Student groups in Scappoose and St. Helens plan to participate in 17-minute walkout Wednesday morning in response to Florida school shooting

Graphic courtesy of the Women's March Youth Empower group During a national school walkout planned for Wednesday, March 14, several student groups in Columbia County expressed their intent to participate.

The national "Enough: National School Walkout" event, which is being organized by the Women's March Youth Empower group, will take place at 10 a.m. Wednesday as a 17-minute demonstration designed to bring attention to gun violence on the month anniversary of the deadly Florida school shooting, according to the organizer's website.

Locally, school district staff in Scappoose and St. Helens said students have expressed interest in taking part in the walkout, and will likely do so this week. While no local events have registered with the national campaign, students in Columbia County are using the opportunity to start conversations about school safety.


In Scappoose, some high school students are hoping to steer the conversation away from politics.

Montana Poppenhagen, a Scappoose High School student helping organize a walkout, said she and her classmates want to speak up for their own safety.

"The fact that our generation is known as the school shooting generation is not OK, and that fact that people, including myself, are scared to go to school is not OK," Poppenhagen said. "School should be a safe sanctuary space."

Poppenhagen said she is expecting between 150 and 200 of her classmates to talk part in the walkout.

Scappoose Interim Superintendent Ron Alley explained that the district has routinely followed a policy of allowing students to express themselves, but also reminds students that skipping class breaks school rules and has consequences. Students who walk out will be required to attend a three-hour Saturday school, where students will be required to make up missed classwork under supervision. Students marked absent from a class are also excluded from taking part in extracurricular activities that day.

"The standard has always been that if you miss class, that's skipping," Alley said.

He added that the district does support students' rights.

"They have the right to express themselves," Alley said. "The only time campus is open is before or after school, so we'd prefer they stay on school grounds. But, we just want to make sure that students are aware of expectations."

St. Helens

St. Helens High School Interim Principal Ted Zehr confirmed students on his campus are also organizing a walkout, one that aligns with an academic access hour, however, so students would not skip class instruction. Students are not to leave campus and will be supervised by staff, Zehr said.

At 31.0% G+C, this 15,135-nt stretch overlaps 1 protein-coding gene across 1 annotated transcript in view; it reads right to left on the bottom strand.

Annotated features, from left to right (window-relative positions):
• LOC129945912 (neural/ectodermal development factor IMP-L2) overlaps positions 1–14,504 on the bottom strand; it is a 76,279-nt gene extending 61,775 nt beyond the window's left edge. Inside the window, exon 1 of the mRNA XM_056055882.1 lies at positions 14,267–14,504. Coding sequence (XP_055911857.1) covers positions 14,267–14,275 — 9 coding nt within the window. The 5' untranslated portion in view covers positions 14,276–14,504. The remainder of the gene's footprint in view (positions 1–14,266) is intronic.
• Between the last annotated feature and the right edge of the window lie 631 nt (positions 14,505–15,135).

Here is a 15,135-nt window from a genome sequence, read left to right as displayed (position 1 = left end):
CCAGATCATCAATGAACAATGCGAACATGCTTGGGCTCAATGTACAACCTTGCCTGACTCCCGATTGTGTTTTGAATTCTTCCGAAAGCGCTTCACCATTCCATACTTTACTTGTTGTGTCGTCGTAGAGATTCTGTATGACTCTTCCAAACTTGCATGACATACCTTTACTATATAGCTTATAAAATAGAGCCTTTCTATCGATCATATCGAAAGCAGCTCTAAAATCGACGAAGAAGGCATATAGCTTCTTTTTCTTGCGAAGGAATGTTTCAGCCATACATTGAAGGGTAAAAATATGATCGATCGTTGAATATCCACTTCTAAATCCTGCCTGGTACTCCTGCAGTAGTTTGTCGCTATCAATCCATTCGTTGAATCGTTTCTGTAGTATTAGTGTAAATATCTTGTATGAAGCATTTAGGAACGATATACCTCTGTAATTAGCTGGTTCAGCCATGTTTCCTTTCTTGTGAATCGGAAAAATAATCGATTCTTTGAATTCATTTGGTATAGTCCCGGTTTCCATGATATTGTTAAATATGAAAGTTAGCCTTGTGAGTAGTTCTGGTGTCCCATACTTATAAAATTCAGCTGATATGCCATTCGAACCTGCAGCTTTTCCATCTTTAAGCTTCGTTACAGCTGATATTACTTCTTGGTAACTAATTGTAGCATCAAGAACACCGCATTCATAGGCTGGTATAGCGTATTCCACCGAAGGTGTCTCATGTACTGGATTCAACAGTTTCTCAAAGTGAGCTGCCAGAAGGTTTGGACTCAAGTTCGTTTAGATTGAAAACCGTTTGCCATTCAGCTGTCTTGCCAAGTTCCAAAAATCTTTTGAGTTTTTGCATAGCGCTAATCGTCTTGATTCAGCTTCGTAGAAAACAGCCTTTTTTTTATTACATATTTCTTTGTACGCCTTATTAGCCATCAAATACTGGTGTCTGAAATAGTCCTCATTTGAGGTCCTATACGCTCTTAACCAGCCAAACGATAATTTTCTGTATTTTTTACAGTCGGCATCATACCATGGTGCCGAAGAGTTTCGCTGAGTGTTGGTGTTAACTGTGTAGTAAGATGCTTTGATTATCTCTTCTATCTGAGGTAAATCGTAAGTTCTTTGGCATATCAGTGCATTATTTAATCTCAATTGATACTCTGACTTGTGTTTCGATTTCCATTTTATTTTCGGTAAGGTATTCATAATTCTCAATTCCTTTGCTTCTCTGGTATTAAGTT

High-schoolers are hoping to focus on school safety as their main message, Zehr explained.

Several social media posts made by St. Helens High students also indicated their intent to walk out Wednesday.

St. Helens Superintendent Scot Stockwell sent a letter to parents and staff Tuesday morning letting them know about the planned walkout.

"As a District, we are neither encouraging nor discouraging students to participate. We do recognize that students retain the right to freedom of speech and expression, within certain boundaries," the letter stated in part. "Again, it is our strong desire to work with students and families to ensure that everyone understands our approach to school safety, has their questions answered and their voice heard. Working together, we can keep our schools safe and secure so students can learn and thrive. "

The letter also included a bulleted list of student behavior expectations.

Interim St. Helens Middle School Principal Linda Hall said a group of students recently presented school staff with a letter expressing their intent to take part in the walkout. In the letter, 12 middle school students outlined a variety of changes they felt could be implemented in their school immediately at no cost to provide a safer campus.

Some of their ideas included having more lockdown drills, conducting more frequent locker inspections, and promoting campaigns amongst peers to speak up if they hear something suspicious.

"These kids took the angle of, what can we do for free to make what we already do better?" Hall said.

Hall said their intent was to raise awareness about school safety, not necessarily gun violence.

Taking part in demonstrations like this one also provides an opportunity for young students to learn about the civics process and personal rights, Hall said, topics that have been covered in social studies courses this year.

"I think teachers are very supportive of kids learning how to exercise their rights to free speech. It's like education in action, and it's kind of exciting to see it," Hall said.

Staff won't be issuing suspensions or direct discipline to students for walking out, Hall explained, but said students will be responsible for making up any missed classwork. Staff also explained to students that teachers must remain in their classrooms and won't attend the protests.

"The natural consequence will be that they'll miss part of the lesson and they might need to make that up," Hall said,

Follow up

Later this month, a second national protest, "March for Our Lives," will be held Saturday, March 24. March for Our Lives was organized as a protest by survivors of the Florida school shooting.

In April, the Women's March Youth Empower group plans to host a national school walkout on April 20, marking the 19th anniversary of the deadly Columbine school shooting in Colorado.

As of Monday, March 12, no Columbia County groups were registered in connection with the events.

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